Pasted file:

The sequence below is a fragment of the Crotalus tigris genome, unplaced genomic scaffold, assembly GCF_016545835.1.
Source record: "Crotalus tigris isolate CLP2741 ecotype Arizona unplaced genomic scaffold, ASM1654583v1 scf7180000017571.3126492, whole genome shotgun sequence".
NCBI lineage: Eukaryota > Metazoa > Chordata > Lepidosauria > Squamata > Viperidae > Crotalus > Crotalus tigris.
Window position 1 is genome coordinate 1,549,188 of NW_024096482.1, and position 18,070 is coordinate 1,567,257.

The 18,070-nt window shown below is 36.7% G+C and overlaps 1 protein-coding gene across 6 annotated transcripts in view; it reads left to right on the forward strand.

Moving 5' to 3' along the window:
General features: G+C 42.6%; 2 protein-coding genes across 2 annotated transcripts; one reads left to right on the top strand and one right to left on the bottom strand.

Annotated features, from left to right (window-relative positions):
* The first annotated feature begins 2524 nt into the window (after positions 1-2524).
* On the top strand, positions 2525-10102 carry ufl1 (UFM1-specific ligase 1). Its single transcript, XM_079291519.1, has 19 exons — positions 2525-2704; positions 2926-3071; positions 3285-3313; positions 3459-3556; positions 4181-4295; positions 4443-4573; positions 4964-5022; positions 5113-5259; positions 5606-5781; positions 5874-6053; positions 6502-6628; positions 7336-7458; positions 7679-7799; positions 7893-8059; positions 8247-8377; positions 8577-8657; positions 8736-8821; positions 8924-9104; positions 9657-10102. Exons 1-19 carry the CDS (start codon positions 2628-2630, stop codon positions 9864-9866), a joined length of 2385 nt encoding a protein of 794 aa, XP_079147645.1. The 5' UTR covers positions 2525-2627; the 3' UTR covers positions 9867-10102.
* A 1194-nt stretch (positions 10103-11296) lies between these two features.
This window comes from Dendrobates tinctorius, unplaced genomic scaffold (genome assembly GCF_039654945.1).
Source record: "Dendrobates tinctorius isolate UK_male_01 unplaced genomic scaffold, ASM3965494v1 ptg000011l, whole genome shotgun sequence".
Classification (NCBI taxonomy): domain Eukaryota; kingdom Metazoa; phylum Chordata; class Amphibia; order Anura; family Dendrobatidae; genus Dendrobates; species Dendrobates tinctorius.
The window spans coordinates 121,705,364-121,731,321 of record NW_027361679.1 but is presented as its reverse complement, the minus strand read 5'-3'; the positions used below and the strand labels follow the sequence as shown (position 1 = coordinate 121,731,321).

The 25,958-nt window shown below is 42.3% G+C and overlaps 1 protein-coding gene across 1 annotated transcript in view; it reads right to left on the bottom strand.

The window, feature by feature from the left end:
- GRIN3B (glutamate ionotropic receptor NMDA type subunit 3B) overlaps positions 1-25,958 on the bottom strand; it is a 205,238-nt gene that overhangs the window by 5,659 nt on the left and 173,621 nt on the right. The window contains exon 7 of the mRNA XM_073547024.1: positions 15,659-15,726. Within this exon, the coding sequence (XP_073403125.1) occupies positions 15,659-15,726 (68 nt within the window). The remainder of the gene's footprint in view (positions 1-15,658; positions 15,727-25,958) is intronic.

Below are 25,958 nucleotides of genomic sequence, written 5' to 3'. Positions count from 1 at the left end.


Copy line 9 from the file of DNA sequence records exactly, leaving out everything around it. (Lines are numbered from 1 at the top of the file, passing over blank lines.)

* The first annotated feature begins 2524 nt into the window (after positions 1-2524).